Finally, the 48 year-old drought is over. After Singapore's female table tennis team who comprises of Li Jiawei, Wang Yuegu and Feng Tianwei, beat South Korea in the semi-finals today, Singapore will be assured with at least a silver medal. The team will be facing either Hong Kong or China (depending on the outcome of their semi-final match) on this coming Sunday.
What's the big deal?
Singapore last scored in Olympics in the 1960's Games held in Rome. Weightlifter Tan Howe Liang brought back a silver medal and have been a beacon of hope for aspiring Singaporean athletes ever since.
With only 4.3 million inhabitants and out of which only around 2 million are citizens, the odds of doing well in the international sports arena is never on our side. In fact, our sports teams have struggled even in regional competitions with the likes of Indonesia and Thailand dominating the scene.
Li Jiawei missed clinching a bronze medal after crashing out in fight for 3rd & 4th placing against South Korea's Kim Kyung Ah. I recalled that watching the match with my family and we were stunned when Li lost the game point. That was our closest chance ever of securing a medal.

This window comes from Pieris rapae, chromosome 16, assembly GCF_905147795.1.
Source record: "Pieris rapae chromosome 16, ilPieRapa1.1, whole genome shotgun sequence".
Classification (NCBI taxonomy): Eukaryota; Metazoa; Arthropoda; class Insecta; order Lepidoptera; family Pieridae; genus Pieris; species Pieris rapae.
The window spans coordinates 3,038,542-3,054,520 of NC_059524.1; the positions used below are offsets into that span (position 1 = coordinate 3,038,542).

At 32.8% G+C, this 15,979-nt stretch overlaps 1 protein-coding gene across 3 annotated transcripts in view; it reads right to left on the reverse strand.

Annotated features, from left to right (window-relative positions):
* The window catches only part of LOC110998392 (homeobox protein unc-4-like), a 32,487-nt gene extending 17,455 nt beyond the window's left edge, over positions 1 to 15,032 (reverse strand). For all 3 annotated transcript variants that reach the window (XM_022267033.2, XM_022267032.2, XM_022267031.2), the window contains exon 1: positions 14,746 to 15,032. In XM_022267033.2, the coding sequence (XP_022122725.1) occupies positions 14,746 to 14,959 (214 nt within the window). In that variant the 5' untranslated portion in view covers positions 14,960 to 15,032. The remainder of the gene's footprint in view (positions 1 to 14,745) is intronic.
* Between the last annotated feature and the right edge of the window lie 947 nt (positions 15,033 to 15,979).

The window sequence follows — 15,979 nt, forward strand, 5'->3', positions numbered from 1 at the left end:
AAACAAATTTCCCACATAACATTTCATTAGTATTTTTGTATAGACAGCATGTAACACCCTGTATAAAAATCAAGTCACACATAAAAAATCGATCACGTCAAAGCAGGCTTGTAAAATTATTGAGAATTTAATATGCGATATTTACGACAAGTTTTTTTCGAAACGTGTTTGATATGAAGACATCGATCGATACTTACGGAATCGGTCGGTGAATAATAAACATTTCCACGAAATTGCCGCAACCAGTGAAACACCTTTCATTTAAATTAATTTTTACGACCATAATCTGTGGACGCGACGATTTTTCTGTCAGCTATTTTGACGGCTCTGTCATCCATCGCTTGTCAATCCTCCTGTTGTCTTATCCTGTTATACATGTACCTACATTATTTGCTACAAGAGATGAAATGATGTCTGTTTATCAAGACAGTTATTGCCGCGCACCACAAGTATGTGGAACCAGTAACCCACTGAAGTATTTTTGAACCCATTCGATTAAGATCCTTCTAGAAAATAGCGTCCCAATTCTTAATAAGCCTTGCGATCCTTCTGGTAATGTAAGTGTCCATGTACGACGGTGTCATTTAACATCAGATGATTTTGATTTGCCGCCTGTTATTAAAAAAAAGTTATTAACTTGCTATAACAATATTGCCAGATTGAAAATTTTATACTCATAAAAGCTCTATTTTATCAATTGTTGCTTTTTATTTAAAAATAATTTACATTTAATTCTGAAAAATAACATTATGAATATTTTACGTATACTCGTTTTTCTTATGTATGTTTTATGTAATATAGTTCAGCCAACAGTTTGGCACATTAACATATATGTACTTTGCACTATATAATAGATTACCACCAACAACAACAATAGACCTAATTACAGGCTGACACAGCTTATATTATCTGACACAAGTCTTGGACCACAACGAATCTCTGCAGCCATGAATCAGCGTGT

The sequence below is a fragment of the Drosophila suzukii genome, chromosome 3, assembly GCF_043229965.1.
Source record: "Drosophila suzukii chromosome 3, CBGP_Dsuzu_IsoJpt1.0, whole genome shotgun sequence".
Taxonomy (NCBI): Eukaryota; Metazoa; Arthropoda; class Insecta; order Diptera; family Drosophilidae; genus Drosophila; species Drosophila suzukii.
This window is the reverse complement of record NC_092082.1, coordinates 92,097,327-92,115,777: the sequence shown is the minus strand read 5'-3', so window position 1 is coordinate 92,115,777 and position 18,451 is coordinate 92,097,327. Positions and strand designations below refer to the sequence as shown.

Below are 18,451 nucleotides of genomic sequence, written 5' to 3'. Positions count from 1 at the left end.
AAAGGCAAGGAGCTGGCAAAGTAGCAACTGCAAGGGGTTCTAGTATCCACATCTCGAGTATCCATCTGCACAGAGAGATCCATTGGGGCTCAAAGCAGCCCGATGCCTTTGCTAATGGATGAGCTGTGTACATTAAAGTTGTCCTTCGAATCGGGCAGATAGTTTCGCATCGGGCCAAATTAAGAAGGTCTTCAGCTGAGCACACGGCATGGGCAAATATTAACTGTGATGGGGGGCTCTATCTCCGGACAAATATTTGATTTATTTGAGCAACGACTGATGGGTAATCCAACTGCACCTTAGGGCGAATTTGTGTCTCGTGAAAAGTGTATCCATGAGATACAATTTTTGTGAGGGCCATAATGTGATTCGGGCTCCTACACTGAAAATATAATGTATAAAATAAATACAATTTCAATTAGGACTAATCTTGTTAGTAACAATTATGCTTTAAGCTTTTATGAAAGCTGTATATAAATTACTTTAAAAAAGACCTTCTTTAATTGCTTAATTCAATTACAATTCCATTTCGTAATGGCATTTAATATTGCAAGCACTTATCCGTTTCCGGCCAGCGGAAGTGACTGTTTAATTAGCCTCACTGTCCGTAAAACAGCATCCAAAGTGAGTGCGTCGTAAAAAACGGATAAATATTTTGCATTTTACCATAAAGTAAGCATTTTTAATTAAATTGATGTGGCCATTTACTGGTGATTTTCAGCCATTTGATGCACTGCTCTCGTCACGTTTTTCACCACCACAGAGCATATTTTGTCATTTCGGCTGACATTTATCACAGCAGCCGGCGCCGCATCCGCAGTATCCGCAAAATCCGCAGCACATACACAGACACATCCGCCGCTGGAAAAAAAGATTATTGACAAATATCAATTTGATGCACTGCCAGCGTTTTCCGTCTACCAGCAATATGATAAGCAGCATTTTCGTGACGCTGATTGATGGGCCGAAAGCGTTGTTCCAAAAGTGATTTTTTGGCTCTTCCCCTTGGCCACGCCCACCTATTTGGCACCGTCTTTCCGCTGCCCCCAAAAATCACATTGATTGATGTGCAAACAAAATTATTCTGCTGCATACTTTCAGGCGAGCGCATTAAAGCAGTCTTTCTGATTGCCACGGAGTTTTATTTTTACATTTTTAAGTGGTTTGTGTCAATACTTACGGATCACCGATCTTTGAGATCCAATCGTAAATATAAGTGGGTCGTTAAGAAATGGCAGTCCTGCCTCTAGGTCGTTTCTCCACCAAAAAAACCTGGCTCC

If you've not noticed already, the entire women tennis team (its coach inclusive) is imported directly from China, the sporting powerhouse. The original premise was to bring in accomplished players who weren't given a chance to compete in their native country due to intense competition and hopefully, these naturalized citizens will help nurture local players.
However, it seemed that local players have some difficulty matching up to these 'foreign imports'. In fact, other than table tennis, Singapore have been actively importing athletes for other sports as well (i.e. badminton, athletics). As a result, there have been some grumblings that it will be meaningless even if these athletes win medals.
I beg to differ. London would never maintain her position as a financial hub if not for its open policy towards foreign expertise. Likewise, United States would never have been an economic (and thus military) superpower if not for her liberal immigration policy.
Singapore, which has just celebrated its 43rd birthday, is a relatively young state. Do we seriously think that we can still be relevant in the following decades if we maintain a strict immigration/labor policy?
Having said that, I do hope that the success today will provide the motivation for potential medalists in the future. Let's not wait for another 48 years.